Right Wing British Member of Parliamnt Douglas Carswell is a fervent patriot – but we all know what Dr Johnson said about patriotism! The problem withÂ Mr Carswellâ€™s â€œDoesn’t it feel great to be British?â€ in a recent Blog in response to the Queen’s Jubilee is not the statement in itself but the extension that some (possibly including Mr Carswell himself) might append to it. For us Brits it is unremarkable to celebrate our Britishness â€“ just as it would be unremarkable for a Frenchman to celebrate his Frenchness or a Tongan his Tonganess. Most of us have a measure of pride in our nationality â€“ itâ€™s much of what we are and a large part of what we know. I have lived for a significant time in my adult life outside of England â€“ in Europe, the Far East, the Middle East and even Scotland! But when I retired I chose to come back to and make my home in England – it is where I feel at home. But in no sense did I return to England because I believe, as Flanders and Swann memorably put it, â€œThe English, the English, the English are best!â€ England is better for me not because it is intrinsically a better nation than others – but because it is mine.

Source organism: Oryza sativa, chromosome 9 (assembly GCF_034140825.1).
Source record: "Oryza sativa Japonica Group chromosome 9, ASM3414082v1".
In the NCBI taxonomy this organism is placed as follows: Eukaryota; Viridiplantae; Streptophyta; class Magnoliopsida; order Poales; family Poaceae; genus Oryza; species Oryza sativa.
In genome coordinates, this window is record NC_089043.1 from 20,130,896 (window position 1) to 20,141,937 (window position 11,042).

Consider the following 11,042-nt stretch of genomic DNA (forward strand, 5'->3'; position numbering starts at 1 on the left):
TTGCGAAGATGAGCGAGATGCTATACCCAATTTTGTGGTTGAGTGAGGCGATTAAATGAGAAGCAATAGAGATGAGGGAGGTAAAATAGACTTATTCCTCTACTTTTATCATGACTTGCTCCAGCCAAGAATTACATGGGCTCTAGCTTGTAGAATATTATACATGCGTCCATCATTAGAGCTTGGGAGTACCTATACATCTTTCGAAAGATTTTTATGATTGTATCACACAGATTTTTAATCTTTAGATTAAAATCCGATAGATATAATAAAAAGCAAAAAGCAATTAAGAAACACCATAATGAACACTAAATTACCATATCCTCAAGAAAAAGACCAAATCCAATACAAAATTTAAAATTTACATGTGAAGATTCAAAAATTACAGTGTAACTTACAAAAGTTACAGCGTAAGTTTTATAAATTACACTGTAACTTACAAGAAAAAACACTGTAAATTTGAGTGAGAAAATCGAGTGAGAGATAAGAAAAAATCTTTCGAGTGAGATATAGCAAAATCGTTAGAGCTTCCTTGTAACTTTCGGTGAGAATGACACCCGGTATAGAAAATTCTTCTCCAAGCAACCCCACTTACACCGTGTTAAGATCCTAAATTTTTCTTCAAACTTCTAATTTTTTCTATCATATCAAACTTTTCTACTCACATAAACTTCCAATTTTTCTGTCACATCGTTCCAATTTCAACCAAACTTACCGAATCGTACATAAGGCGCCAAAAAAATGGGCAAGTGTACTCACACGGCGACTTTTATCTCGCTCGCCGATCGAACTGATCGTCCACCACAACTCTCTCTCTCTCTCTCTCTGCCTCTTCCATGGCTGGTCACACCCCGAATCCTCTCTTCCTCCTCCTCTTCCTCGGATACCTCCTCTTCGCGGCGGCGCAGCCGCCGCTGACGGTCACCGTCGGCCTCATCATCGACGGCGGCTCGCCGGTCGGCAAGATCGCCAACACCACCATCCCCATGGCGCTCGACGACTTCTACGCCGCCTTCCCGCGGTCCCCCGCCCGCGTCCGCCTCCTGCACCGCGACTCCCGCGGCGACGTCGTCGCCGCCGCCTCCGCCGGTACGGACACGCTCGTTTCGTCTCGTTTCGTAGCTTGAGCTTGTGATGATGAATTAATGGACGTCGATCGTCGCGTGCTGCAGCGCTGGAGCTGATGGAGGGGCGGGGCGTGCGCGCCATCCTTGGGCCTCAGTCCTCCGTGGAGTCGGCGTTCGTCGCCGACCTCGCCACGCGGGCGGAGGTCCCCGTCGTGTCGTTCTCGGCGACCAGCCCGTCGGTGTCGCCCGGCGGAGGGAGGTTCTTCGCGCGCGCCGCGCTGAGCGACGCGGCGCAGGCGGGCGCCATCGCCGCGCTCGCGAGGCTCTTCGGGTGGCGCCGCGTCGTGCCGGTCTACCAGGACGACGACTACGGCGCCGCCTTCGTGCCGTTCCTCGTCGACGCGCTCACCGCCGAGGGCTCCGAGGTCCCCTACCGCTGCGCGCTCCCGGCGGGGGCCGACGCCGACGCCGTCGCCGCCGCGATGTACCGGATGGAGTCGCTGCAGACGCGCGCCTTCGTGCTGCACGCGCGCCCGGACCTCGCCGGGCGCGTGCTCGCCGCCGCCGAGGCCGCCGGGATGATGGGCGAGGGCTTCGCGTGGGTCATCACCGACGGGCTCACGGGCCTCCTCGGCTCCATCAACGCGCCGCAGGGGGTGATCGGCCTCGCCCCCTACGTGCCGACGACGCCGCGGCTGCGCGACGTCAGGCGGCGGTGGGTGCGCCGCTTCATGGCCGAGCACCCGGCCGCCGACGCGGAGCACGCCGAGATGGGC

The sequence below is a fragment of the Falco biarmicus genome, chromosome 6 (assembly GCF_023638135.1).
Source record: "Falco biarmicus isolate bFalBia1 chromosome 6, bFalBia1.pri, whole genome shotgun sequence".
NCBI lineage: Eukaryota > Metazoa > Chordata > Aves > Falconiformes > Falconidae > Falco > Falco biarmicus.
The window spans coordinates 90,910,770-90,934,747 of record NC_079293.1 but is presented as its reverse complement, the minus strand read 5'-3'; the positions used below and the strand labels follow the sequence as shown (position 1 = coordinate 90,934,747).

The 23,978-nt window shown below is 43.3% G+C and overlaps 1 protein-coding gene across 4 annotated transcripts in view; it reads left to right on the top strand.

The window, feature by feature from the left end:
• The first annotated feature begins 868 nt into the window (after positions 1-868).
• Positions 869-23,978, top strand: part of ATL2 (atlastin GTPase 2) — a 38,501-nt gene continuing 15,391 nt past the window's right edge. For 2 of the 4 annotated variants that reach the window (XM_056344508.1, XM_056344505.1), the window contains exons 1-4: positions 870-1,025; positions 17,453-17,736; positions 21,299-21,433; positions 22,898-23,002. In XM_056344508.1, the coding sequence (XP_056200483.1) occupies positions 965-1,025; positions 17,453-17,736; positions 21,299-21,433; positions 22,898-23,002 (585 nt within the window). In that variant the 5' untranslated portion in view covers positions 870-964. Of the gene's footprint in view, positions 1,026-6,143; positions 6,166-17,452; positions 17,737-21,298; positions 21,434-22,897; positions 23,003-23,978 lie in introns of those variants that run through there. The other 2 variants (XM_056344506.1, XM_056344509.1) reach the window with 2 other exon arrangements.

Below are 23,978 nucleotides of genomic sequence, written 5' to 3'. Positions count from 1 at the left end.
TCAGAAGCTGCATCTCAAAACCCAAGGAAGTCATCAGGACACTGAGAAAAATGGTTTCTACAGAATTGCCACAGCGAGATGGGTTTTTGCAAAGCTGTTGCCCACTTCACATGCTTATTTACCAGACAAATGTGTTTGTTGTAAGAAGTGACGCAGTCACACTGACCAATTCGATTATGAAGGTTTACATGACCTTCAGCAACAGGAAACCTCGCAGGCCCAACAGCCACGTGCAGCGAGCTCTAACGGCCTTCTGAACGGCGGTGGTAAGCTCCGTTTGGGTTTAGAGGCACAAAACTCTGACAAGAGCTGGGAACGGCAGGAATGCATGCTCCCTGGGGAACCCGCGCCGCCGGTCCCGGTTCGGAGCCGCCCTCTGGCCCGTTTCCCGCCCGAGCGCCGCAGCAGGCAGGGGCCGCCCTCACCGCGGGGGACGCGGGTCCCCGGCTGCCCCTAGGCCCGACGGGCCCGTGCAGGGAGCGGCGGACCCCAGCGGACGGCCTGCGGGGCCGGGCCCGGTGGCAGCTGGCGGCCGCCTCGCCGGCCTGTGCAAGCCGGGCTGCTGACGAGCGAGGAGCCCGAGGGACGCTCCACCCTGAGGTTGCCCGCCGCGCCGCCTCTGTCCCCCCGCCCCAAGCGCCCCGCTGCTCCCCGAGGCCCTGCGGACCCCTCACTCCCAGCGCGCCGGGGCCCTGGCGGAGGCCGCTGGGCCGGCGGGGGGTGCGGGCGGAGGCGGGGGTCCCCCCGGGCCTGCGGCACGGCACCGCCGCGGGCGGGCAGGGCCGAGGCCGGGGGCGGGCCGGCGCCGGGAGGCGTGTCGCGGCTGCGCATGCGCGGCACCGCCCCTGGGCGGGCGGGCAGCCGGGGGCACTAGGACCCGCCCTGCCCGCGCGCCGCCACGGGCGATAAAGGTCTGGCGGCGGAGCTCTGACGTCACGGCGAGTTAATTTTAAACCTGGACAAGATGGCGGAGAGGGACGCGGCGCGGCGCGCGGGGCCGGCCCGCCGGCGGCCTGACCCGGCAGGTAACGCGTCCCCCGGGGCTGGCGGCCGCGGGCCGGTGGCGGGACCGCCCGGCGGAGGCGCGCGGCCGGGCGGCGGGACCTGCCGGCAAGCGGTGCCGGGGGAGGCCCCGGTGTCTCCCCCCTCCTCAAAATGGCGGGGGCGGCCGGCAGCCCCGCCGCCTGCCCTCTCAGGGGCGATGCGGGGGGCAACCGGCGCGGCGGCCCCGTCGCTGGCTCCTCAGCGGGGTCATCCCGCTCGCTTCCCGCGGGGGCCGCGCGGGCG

The Jubilee (and last yearâ€™s Royal Wedding) have been partly characterised by the conceit that â€œonly the British have the ability to put on such a showâ€. This is patently untrue. Virtually every nation or city can put on big events these days â€“ Sydneyâ€™s New Yearâ€™s fireworks, Beijingâ€™s Olympics, South Africaâ€™s Football World Cup and so on. What makes us different is not the show but the symbolism. The symbols are, by definition, from the past â€“ entirely backward-looking. Every now and then the crowns, and the coaches and the burnished barges are polished and used â€“ and we all congratulate ourselves for doing it. But then we return to the drabness of our lives until another opportunity presents itself. Â But this love of history has a downside as well. That is that people will say â€œIt was better thenâ€ when we were confident as a nation and not subsumed into the mediocrity of being part of the European Project (dread words). It is 1953 and the young Queen is on the throne and Churchill is in Number 10 and Hilary is atop Everest and Bannister has broken the four-minute mile. And we still have an Empire (or bits of it). Oh, and by the way, itâ€™s illegal to commit a homosexual act, and we hang murderers, and divorce is a sin, and sex out of wedlock is immoral, and the Lord Chamberlain tells us what we can watch on the stage and its legal to put a sign outside your hotel saying â€œNo Irish or Blacksâ€ – and we all wear hats.